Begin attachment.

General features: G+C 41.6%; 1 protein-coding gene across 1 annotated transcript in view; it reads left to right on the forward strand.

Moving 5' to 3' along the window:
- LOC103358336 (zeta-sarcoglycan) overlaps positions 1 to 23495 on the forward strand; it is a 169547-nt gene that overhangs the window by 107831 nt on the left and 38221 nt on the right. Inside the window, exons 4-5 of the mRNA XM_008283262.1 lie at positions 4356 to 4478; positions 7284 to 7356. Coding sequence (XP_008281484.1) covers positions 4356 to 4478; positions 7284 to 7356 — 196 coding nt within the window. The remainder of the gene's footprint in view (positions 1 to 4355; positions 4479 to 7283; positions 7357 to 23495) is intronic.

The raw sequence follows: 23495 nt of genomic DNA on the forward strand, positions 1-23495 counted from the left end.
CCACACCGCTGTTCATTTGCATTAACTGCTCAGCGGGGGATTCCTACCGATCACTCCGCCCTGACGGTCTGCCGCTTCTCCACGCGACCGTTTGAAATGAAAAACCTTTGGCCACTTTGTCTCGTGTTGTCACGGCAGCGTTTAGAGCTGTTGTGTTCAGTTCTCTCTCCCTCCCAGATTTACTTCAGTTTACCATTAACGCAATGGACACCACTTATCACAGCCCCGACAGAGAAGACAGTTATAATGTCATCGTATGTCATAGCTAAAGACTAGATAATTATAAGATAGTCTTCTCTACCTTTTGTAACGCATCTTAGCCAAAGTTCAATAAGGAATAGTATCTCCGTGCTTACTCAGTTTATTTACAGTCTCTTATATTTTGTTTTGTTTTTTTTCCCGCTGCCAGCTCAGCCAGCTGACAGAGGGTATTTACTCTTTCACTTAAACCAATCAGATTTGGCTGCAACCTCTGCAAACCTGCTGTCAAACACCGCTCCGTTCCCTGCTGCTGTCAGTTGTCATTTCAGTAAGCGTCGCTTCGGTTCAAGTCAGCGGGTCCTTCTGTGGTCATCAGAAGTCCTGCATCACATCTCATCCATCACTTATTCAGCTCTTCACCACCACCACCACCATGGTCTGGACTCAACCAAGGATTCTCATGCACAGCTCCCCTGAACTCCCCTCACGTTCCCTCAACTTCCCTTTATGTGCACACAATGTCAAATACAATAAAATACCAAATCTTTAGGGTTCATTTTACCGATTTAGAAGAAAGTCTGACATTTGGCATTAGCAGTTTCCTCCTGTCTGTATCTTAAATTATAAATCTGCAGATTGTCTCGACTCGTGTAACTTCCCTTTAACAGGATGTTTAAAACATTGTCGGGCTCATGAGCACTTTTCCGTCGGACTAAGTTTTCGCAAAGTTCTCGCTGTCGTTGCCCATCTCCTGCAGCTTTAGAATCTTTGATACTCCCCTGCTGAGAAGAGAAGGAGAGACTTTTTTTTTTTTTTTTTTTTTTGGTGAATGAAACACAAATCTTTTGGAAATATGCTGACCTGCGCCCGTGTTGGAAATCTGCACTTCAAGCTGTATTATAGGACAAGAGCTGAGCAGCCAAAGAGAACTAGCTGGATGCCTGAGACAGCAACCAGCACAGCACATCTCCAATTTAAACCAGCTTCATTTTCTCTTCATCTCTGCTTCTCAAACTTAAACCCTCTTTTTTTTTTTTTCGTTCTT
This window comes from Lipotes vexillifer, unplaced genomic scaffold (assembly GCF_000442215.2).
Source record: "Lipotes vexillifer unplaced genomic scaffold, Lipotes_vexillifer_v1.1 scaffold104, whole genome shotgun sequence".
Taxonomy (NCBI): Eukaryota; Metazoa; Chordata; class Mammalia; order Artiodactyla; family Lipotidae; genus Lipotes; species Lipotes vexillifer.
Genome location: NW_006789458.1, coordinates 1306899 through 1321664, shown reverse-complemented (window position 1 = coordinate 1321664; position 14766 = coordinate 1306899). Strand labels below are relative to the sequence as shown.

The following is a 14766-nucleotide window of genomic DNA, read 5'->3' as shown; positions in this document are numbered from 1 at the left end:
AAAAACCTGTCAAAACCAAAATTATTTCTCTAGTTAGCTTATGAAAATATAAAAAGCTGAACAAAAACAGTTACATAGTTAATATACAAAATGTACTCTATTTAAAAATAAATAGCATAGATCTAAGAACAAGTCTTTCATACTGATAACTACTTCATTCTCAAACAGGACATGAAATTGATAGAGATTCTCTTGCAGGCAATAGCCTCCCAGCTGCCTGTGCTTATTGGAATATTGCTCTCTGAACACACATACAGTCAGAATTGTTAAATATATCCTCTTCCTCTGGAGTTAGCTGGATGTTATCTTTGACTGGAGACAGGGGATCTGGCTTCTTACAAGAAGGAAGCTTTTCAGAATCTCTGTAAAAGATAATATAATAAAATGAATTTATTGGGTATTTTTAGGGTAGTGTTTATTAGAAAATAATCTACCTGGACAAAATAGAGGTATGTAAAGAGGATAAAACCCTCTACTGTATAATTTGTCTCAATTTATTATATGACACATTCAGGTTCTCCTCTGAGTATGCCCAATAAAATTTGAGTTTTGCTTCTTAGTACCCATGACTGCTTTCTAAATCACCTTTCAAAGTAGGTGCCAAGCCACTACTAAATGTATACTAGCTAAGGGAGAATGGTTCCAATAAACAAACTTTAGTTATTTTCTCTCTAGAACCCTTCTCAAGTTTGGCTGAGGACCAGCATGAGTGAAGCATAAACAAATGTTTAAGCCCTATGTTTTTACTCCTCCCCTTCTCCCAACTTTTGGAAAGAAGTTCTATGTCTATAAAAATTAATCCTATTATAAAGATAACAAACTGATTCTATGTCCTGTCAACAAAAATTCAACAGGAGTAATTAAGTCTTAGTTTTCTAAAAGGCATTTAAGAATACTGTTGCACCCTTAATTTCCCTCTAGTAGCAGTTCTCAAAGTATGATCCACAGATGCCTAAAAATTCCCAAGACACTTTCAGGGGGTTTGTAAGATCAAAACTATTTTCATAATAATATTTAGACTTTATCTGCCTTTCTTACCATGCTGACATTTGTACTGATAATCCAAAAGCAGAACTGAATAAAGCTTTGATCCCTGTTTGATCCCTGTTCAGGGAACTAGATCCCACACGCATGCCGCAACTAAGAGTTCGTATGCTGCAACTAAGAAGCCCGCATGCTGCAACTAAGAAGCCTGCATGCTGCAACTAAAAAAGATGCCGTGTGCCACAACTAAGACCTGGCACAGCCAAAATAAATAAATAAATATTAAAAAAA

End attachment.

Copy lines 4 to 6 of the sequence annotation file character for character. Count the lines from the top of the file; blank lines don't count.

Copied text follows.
The raw sequence follows: 23495 nt of genomic DNA on the forward strand, positions 1-23495 counted from the left end.
CCACACCGCTGTTCATTTGCATTAACTGCTCAGCGGGGGATTCCTACCGATCACTCCGCCCTGACGGTCTGCCGCTTCTCCACGCGACCGTTTGAAATGAAAAACCTTTGGCCACTTTGTCTCGTGTTGTCACGGCAGCGTTTAGAGCTGTTGTGTTCAGTTCTCTCTCCCTCCCAGATTTACTTCAGTTTACCATTAACGCAATGGACACCACTTATCACAGCCCCGACAGAGAAGACAGTTATAATGTCATCGTATGTCATAGCTAAAGACTAGATAATTATAAGATAGTCTTCTCTACCTTTTGTAACGCATCTTAGCCAAAGTTCAATAAGGAATAGTATCTCCGTGCTTACTCAGTTTATTTACAGTCTCTTATATTTTGTTTTGTTTTTTTTCCCGCTGCCAGCTCAGCCAGCTGACAGAGGGTATTTACTCTTTCACTTAAACCAATCAGATTTGGCTGCAACCTCTGCAAACCTGCTGTCAAACACCGCTCCGTTCCCTGCTGCTGTCAGTTGTCATTTCAGTAAGCGTCGCTTCGGTTCAAGTCAGCGGGTCCTTCTGTGGTCATCAGAAGTCCTGCATCACATCTCATCCATCACTTATTCAGCTCTTCACCACCACCACCACCATGGTCTGGACTCAACCAAGGATTCTCATGCACAGCTCCCCTGAACTCCCCTCACGTTCCCTCAACTTCCCTTTATGTGCACACAATGTCAAATACAATAAAATACCAAATCTTTAGGGTTCATTTTACCGATTTAGAAGAAAGTCTGACATTTGGCATTAGCAGTTTCCTCCTGTCTGTATCTTAAATTATAAATCTGCAGATTGTCTCGACTCGTGTAACTTCCCTTTAACAGGATGTTTAAAACATTGTCGGGCTCATGAGCACTTTTCCGTCGGACTAAGTTTTCGCAAAGTTCTCGCTGTCGTTGCCCATCTCCTGCAGCTTTAGAATCTTTGATACTCCCCTGCTGAGAAGAGAAGGAGAGACTTTTTTTTTTTTTTTTTTTTTTGGTGAATGAAACACAAATCTTTTGGAAATATGCTGACCTGCGCCCGTGTTGGAAATCTGCACTTCAAGCTGTATTATAGGACAAGAGCTGAGCAGCCAAAGAGAACTAGCTGGATGCCTGAGACAGCAACCAGCACAGCACATCTCCAATTTAAACCAGCTTCATTTTCTCTTCATCTCTGCTTCTCAAACTTAAACCCTCTTTTTTTTTTTTTCGTTCTT
This window comes from Lipotes vexillifer, unplaced genomic scaffold (assembly GCF_000442215.2).